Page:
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January 21, 2006
Japan again bans U.S. beef after backbone gets into shipment

Just 5 1/2 weeks after lifting its ban on U.S. beef, Japan slammed the door shut again Friday, saying a recent shipment contained material it considered at risk for mad cow disease.

''This is a pity given that imports had just resumed,'' Prime Minister Junichiro Koizumi told reporters. ''I received the agriculture minister's report over the telephone with his recommendation that the imports be halted and I think it is a good idea.''

The Japanese government plans to halt the imports until it receives a report from the U.S. government on how the risky material got into the shipment, an Agriculture Ministry statement said.

The statement said ministry inspectors found material from cattle backbone in three out of 41 boxes in an 858-pound shipment of beef from Atlantic Veal & Lamb. All of the beef in the shipment was destroyed, the statement said.

In Washington, Agriculture Secretary Mike Johanns said the U.S. government is investigating the shipment and investigators are being dispatched to Japan. He also said the plant that exported the meat in question is now barred from shipping more beef to Japan and the government inspector who cleared the shipment may be disciplined. Extra inspectors are also being sent to every plant that exports meat to Japan and unannounced inspections have been ordered, Johanns said.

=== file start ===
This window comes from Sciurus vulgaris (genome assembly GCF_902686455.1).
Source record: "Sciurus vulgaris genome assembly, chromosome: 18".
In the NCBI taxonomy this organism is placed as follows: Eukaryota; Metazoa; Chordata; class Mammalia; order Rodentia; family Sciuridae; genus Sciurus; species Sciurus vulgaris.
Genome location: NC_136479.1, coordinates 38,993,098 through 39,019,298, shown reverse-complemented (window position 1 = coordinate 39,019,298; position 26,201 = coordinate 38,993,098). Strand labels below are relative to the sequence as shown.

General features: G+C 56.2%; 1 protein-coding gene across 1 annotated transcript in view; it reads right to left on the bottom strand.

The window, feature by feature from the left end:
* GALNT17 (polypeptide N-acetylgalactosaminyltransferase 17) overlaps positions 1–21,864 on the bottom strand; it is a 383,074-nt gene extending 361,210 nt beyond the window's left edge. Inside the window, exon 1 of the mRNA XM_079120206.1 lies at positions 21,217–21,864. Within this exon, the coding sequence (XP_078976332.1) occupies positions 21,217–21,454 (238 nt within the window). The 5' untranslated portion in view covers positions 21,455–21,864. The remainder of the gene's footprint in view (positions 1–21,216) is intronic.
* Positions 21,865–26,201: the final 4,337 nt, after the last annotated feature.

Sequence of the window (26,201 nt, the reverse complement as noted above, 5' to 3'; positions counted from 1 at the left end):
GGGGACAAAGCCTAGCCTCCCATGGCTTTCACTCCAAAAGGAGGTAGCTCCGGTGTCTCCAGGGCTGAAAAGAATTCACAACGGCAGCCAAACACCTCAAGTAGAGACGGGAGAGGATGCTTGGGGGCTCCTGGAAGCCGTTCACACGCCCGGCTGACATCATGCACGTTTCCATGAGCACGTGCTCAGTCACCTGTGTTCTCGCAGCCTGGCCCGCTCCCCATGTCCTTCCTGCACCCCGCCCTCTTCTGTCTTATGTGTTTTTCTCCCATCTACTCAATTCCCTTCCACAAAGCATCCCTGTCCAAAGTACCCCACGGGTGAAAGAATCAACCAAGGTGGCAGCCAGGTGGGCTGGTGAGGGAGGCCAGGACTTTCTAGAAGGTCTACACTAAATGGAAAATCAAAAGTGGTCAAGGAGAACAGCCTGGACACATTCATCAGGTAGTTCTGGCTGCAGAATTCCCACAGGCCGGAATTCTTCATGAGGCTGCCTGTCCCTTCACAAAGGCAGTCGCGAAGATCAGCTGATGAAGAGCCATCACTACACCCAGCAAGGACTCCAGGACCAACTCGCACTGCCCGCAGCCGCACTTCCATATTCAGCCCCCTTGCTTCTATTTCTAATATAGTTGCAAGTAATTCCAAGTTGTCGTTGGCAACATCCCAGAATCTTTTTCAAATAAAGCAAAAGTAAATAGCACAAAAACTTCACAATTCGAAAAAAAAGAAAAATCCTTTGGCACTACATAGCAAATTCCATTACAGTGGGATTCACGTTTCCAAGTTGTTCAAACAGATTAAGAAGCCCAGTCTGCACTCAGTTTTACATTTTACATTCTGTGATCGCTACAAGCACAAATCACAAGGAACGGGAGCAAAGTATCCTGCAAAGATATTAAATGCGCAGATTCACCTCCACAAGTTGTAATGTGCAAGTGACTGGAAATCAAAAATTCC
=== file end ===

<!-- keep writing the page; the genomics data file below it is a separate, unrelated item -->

''We take this matter very seriously,'' the secretary said in a statement. ''We are in communication with Japanese officials and we will continue . . . to assure them that we take this matter very seriously and we are acting swiftly and firmly.''

Japan, the most lucrative overseas market for U.S. beef, originally had imposed the ban in December 2003 after the discovery of the first case of mad cow disease in the U.S.

Less than six weeks ago, on Dec. 12, 2005, it agreed to allow a resumption of imports, but only from cows aged 20 months or younger, which are believed unlikely to have the disease. The deal also excluded spines, brains, bone marrow and other parts of cattle thought to be at particularly high risk of containing the disease. Before the ban that ended in December, the Japanese market for American beef was worth some $1.4 billion in 2003. After the ban was lifted, U.S. beef began making a limited return to local supermarket shelves and restaurant menus.

However, most major supermarket chains have been taking a wait-and-see approach.

Furthermore, Japanese consumers - who have been particularly sensitive to safety concerns - still seem to be wary of American beef. A Kyodo News survey last month showed about 75 percent of Japanese are unwilling to eat U.S. beef because of mad cow fears, compared with 21 percent saying they would consume it.

The import statistics seem to reflect this caution. Japan imported a total of 745 tons of beef from the U.S. in the first month after the ban was partially lifted, less than 4 percent of what it imported before the ban, Kyodo said last week.

Source : جربدة الوفد